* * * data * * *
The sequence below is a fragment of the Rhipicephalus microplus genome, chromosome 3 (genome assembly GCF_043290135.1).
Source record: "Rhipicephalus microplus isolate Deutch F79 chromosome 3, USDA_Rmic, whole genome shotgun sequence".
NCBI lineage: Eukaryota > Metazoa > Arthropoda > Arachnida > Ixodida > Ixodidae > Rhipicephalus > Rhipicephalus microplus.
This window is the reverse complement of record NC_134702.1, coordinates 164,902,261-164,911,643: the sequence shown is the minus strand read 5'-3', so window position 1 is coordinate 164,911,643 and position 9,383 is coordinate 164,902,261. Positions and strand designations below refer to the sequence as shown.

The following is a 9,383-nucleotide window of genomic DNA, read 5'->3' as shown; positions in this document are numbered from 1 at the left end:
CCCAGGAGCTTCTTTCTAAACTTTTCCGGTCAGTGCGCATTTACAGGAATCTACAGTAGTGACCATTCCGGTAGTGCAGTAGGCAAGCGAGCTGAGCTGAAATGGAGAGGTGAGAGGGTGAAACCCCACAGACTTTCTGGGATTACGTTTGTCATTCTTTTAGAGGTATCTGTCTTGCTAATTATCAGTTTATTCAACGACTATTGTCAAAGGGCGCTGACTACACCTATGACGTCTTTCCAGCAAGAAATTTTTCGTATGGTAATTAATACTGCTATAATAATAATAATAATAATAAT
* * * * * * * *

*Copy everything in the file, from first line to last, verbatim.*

The sequence below is a fragment of the Rhipicephalus microplus genome, chromosome 3 (genome assembly GCF_043290135.1).
Source record: "Rhipicephalus microplus isolate Deutch F79 chromosome 3, USDA_Rmic, whole genome shotgun sequence".
NCBI lineage: Eukaryota > Metazoa > Arthropoda > Arachnida > Ixodida > Ixodidae > Rhipicephalus > Rhipicephalus microplus.
This window is the reverse complement of record NC_134702.1, coordinates 164,902,261-164,911,643: the sequence shown is the minus strand read 5'-3', so window position 1 is coordinate 164,911,643 and position 9,383 is coordinate 164,902,261. Positions and strand designations below refer to the sequence as shown.

The following is a 9,383-nucleotide window of genomic DNA, read 5'->3' as shown; positions in this document are numbered from 1 at the left end:
CCCAGGAGCTTCTTTCTAAACTTTTCCGGTCAGTGCGCATTTACAGGAATCTACAGTAGTGACCATTCCGGTAGTGCAGTAGGCAAGCGAGCTGAGCTGAAATGGAGAGGTGAGAGGGTGAAACCCCACAGACTTTCTGGGATTACGTTTGTCATTCTTTTAGAGGTATCTGTCTTGCTAATTATCAGTTTATTCAACGACTATTGTCAAAGGGCGCTGACTACACCTATGACGTCTTTCCAGCAAGAAATTTTTCGTATGGTAATTAATACTGCTATAATAATAATAATAATAATAAT